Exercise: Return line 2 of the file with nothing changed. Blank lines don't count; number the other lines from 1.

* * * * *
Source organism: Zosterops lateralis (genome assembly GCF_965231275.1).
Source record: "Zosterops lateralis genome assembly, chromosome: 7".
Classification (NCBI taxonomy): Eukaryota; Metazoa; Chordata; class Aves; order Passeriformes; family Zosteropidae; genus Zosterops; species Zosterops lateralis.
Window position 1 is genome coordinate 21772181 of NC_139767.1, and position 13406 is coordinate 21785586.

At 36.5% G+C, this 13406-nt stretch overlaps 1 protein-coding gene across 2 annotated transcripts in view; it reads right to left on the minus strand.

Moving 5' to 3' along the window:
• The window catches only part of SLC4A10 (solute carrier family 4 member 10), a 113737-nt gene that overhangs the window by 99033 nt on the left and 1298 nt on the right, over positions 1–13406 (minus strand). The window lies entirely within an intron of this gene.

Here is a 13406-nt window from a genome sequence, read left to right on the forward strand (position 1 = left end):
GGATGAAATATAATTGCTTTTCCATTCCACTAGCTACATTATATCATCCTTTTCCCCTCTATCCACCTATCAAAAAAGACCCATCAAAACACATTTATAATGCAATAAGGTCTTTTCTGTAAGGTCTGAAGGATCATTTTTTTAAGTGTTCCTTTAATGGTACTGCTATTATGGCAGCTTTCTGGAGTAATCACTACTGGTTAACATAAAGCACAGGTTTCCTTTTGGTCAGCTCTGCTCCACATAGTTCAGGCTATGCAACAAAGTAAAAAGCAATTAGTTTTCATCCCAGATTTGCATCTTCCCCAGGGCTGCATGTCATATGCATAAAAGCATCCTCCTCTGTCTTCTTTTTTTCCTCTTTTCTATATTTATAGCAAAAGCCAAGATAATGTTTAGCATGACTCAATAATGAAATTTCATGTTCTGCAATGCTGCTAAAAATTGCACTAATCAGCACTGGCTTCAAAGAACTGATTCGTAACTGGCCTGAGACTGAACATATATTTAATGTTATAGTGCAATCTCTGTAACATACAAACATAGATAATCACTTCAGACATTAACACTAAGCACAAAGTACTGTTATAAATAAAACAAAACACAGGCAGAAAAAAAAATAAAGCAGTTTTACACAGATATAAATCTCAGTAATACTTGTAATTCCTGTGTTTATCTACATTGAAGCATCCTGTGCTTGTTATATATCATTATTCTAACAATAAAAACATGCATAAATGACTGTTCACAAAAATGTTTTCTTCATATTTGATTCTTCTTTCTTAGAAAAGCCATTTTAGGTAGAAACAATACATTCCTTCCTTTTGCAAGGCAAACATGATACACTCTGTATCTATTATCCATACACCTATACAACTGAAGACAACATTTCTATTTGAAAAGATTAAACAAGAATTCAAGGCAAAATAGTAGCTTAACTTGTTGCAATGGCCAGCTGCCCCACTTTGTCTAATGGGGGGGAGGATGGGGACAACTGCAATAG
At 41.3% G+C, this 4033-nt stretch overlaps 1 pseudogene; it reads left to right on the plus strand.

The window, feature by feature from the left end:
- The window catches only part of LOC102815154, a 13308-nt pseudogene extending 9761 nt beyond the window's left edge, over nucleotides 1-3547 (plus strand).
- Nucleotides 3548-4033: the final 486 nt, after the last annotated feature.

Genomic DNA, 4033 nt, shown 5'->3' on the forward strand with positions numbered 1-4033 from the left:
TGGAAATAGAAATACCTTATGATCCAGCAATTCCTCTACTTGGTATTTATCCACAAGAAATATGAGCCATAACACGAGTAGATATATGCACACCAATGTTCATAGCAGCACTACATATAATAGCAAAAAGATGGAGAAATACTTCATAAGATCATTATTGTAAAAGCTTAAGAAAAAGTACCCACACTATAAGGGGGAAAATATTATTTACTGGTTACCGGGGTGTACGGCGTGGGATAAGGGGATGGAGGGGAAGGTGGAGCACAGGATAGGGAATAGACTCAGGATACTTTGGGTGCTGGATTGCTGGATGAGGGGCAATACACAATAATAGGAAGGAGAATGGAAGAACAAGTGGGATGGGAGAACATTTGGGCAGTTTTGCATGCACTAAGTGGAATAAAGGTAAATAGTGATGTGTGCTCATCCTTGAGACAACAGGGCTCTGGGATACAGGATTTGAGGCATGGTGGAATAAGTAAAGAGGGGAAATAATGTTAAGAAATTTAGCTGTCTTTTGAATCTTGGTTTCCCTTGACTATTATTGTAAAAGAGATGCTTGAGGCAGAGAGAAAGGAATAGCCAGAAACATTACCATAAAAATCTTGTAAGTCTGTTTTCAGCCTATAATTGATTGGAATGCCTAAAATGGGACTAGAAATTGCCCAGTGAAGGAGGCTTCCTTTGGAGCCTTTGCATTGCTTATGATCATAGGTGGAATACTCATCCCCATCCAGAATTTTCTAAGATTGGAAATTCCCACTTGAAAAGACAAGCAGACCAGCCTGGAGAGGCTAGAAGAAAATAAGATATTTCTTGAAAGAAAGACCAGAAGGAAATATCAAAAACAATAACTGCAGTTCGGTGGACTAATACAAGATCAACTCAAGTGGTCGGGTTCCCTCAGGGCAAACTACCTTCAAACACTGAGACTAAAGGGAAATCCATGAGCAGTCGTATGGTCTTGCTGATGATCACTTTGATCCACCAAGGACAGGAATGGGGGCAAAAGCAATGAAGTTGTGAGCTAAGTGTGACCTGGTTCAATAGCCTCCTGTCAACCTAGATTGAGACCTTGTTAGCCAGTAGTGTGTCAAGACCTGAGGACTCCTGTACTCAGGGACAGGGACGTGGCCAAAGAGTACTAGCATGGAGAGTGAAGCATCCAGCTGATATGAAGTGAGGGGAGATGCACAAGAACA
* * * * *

Source record: "Zosterops lateralis genome assembly, chromosome: 7".